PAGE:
the vulnerable ones

Out of the woods emerged a dozen slavering wolves with human faces. Ender recognized them – they were the children from the playground. Only now their teeth could tear; Ender, weaponless, was quickly devoured.
-Orson Scott Card, Ender’s Game

Too long a sacrifice can make a stone of the heart. -W. B. Yeats

The wolves come for Ender Wiggin; later, they will come for Katniss Everdeen. Why? What are they, that they should have human faces? To Ender, they are transformed playmates; to Katniss, they are versions of the other children killed in The Hunger Games.

Both Ender and Katniss are tempted by savagery; both of them have a talent for it. It is a very fine line that separates their acts from those of a vicious killer. We know, watching them, that they risk losing their humanity, a vague phrase that really means losing the ability to empathize.

As a book, much of The Hunger Games is about stoicism and self-denial; the movie, less so. These virtues have their place. New readers are learning from Katniss what previous generations learned from Paul Atreides. At the same time, such discipline places excessively harsh limits on emotion. They are military virtues that, ironically, starve the very sentiments a good soldier fights to defend: love, kinship, and peace. Both Ender and Katniss come to a point where they have to save themselves from their own lethal survival instinct. Katniss has to cleave to Peeta. She has to find a way to save them both, despite the orders from the Capitol. The wolves have human faces because they represent her own bloody possibility, symbolizing the threat she poses to her love and her self.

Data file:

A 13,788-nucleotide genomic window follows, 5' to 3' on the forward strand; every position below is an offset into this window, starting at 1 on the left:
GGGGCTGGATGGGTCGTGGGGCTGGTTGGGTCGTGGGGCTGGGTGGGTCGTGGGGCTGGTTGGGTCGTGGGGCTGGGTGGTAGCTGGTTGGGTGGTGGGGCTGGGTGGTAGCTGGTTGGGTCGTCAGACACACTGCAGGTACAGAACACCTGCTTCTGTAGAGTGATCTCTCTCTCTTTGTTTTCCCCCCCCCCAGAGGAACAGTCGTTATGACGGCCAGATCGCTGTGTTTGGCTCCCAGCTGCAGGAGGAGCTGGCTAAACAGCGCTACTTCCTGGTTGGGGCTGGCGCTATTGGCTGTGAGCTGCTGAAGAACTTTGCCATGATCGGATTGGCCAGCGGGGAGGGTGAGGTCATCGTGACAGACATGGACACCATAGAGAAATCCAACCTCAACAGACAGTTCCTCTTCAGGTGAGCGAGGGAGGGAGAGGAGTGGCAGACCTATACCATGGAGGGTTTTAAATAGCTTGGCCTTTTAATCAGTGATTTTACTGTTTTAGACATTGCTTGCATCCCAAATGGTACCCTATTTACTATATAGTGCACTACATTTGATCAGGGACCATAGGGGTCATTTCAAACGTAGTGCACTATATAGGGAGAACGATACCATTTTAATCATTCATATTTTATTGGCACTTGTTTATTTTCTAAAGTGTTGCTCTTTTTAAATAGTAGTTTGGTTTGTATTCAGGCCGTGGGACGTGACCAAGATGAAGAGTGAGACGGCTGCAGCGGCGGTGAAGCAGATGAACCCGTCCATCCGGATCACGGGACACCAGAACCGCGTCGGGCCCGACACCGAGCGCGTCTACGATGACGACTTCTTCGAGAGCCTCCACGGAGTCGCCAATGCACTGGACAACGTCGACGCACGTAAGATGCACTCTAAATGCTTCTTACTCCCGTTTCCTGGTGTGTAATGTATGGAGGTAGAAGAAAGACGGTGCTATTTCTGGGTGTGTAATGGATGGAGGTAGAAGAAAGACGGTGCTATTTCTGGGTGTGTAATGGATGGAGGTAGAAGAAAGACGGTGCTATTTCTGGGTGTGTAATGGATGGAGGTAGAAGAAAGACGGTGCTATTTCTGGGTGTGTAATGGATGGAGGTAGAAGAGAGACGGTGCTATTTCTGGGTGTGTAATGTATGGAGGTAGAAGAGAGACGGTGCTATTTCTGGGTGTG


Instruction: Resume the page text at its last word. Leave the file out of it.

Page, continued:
Nor is this even the first time Katniss struggles with external versions of inner forces. Remember the fire that sweeps across the forest, perpetrated by the “game makers”? It’s more than a little strange to see Katniss menaced by fire so soon after it has exalted her, first when she enters the procession of tributes, covered in literal flames, and then again when Caesar interviews her in her red “fire” dress. Symbolically, it is all one. Besides violence, Katniss can also lose herself by succumbing to vanity, something she has never been self-aware enough to feel before the Games.

Likewise, the cave where Katniss and Peeta take shelter is a refuge from the obligation to be strong. (There is a cave like it in Dune; there is a cave like it in Crouching Tiger, Hidden Dragon.) It is one place where they can allow themselves to feel, to love, and to care for each other. Their wounds are funny things; they have to heal to survive, but first they have to show each other their wounds to fall in love. The wounds are bone-deep and infected. Love is, literally, a healing balm. (If that sounds sappy, what can I say? This is a book for kids.) The more they kiss, the more medicine parachutes down from the heights of an artificial sky. They are not only comforting each other, but also wringing tears from the peanut gallery. They are vulnerable to each other. Their grandfather, Luke Skywalker, redeemed Darth Vader in the same way, by allowing the Emperor to torture him. Vader’s redemption comes as he watches Luke writhing in helpless agony.